Read this article to learn about Structure of a Typical Leaf !
A typical leaf or phyllopodium has 3 parts – leaf base, petiole and lamina.
It is the basal part of leaf by which it is attached to the node of the stem or its branches.
Usually it protects a small bud in its axil. In many plants, it is not demarcated from the petiole. Some common types of leaf bases found in angiosperms are given below.
In some plants, e.g., legumes, tamarind, Mimosa (Fig. 4.2-A), mango, banyan, gold- molhur etc., the leaf base becomes distinctly swollen and forms a broadened cushion-like structure, the pulvinus, (Fig. 4.2.-8).
2. Sheathing Leaf Base:
In many plants the leaf base expands into a sheath which partially or wholly clasps the stem. This sheathing leaf base is of frequent occurrence among monocotyledons. The sheathing leaf base encloses the stem for some distance above the node (Fig. 4 .2-C). Some important examples are Zea mays, sugarcane, wheat, banana etc. In banana, sheathing of many leafs jointly makes a stem like structure known as false stem (pseudostem). True stem of banana is an underground stem.
Sheathing leaf base may be of two types:
(i) Auriculate or Semiamplexicaul:
In this type of leaf base, the sheathing leaf base only partially encloses the stem (Fig. 4.2 E).
This type of leaf base completely encloses the stem, e.g., Sonchus (Fig. 4.2-1) Polygonum etc.
3. Decurrent Leaf Base:
In some plants petiole and leaf base, both become broad, Hat and winged. These ensheath the upper part of node, e.g., Symphytum (Fig. 4.2.-G) Crotolaria etc.
II. Petiole (Mesopdium):
Petiole is the leaf stalk that pushes the lamina to secure proper sunlight. Leaves with petiole are known as petiolate, while those without petiole are called sessile (e.g., rice, wheat etc.). The petiole may be hollow (in papaya); winged (in citrus); teadrillax (in Nepenthus, Clematis); spongy (in Eichornia, Trapa). In Australian acacia (Acacia auricular form is) and Parkinsonia petiole is modified into a leaf-like structure called phyllode.
III. Lamina (Epipodium):
Lamina or leaf blade is a thin, flat, green expanded part of the leaf. The most prominent vein present in the middle of lamina running from its base to apex is called mid rib. A number of lateral veins arise from the mid-rib which branch further to form veinlets. The veins and vinelets not only support but also conduct water, minerals and food thought the leaf. The upper (ventral) surface of lamina is called adaxial while lower (dorsal) surface is called abaxial.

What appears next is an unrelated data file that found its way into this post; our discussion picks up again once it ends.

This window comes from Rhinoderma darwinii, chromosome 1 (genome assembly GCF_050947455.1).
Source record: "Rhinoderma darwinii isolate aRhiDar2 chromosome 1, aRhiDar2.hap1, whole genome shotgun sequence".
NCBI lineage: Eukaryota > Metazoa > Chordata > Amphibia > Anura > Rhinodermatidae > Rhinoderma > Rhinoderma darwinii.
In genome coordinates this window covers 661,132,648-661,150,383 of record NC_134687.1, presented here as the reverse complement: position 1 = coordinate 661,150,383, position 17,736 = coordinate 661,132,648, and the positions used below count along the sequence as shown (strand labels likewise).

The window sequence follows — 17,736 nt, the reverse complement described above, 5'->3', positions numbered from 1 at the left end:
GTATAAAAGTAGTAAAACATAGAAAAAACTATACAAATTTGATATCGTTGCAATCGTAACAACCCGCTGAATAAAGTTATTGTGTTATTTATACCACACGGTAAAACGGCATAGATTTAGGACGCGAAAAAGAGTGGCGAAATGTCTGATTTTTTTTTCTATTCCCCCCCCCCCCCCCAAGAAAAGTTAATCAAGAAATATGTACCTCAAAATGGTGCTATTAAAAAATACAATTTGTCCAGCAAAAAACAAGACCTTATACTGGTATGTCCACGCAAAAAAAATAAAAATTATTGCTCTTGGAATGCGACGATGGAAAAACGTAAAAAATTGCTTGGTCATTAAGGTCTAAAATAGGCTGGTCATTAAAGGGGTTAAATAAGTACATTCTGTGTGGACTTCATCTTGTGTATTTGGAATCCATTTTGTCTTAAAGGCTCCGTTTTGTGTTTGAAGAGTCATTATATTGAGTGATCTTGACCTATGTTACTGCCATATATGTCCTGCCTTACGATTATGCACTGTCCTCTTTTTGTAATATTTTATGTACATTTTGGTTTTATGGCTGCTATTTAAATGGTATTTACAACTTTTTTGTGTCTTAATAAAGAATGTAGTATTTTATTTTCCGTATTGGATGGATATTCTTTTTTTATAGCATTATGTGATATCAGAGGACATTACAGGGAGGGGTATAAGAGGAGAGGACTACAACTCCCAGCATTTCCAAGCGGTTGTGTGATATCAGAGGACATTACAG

Stipules are the lateral appendages of the leaf borne at its base. They are present in many families of dicotyledons, but they are absent or very rare in monocotyledons. When these stipules are present, the leaf is said to be stipulate and when absent exstipulate. Sometimes, as in Cltioria, a small stipule may be present at the base of each leaflet. Such a small stipule is otherwise known as a stipel.
Kinds of Stipules:
According to their shape, position, colour and size, stipules are of the following kinds:
1. Free Lateral Stipules (Fig. 4.3):
These are two free stipules, usually small and green in colour, borne on the two sides of the leaf-base, as in China rose (Hibiscus), cotton, etc.
2. Scaly stipules:
Two small and dry scales arising laterally from the base of the leaf e.g. Desmodium gyrans, Desmodium gangeticum, spergula etc. (Fig. 4.4).
3. Adnate Stipules:
Sometimes the two lateral stipules grow along the petiole and remain adnate to it giving the petiole winged appearance e.g., rose, Arachis hypogea (ground nut) etc. (Fig. 4.5)
4. Interpetiolar Stipules:
The two stipules arising in between the petioles of two opposite leaves, e.g., Ixora, Anthocephalus etc. (Fig. 4.7)
5. Intrapetiolar Stipides:
These stipules are situated between the petiole and the axis, e.g., Gardinia, Tabernaemontana etc. (Fig. 4.7).
6. Ochreate Stipules:
In some plants, such as Polygonum and Rumex, the stipules form a sort of hollow tube around the stem from the node upto a certain length of the internode. (Fig. 4.8)
7. Foliaceous Stipules:
Sometimes, the stipules take the shape of green, leafy structures, such as in pea. (Fig. 4.9)
8. Bud-scales or Convolute Stipules:
The scaly stipules which occur on ventral side of petiole and enclose and protect the vegetative buds during early stages of development, and fall-off soon after the leaf primordia enlarge and unfold, e.g., Magnolia, Ficus, Ricinus etc. (Fig. 4.6).
9. Spinous Stipules:
In some plants the stipules get modified into spines, e.g., Ziziphus, Barleria, Acacia etc. (Fig. 4.10).
10 . Tendrillar Stipules:
The arrangement of veins and veinlets in the leaf lamina is called venation. It is of two types – Reticulate and Parallel.
In this type, the veinlets form a network in the lamina. It is the characteristic of most dicot leaves except Calophyllum. Some monocots like Colocasia, Dioscorea and Smilex show reticulate venation.
On the basis of number of mid-rib (main vein or costa), the reticulate venation is of two types:
(A) Pinnate or Unicostate Reticulate Venation:
In this type the lamina has a single prominent mid-rib running from the base to the apex. The lateral veins and veinlets arise on both sides of midrib forming a reticulum (mesh or network; e.g., China rose, mango, peppal etc.
(B) Palmate or multicostate reticulate venation:
In this type, the lamina has more than one equally prominent mid-rib. It is again of two types.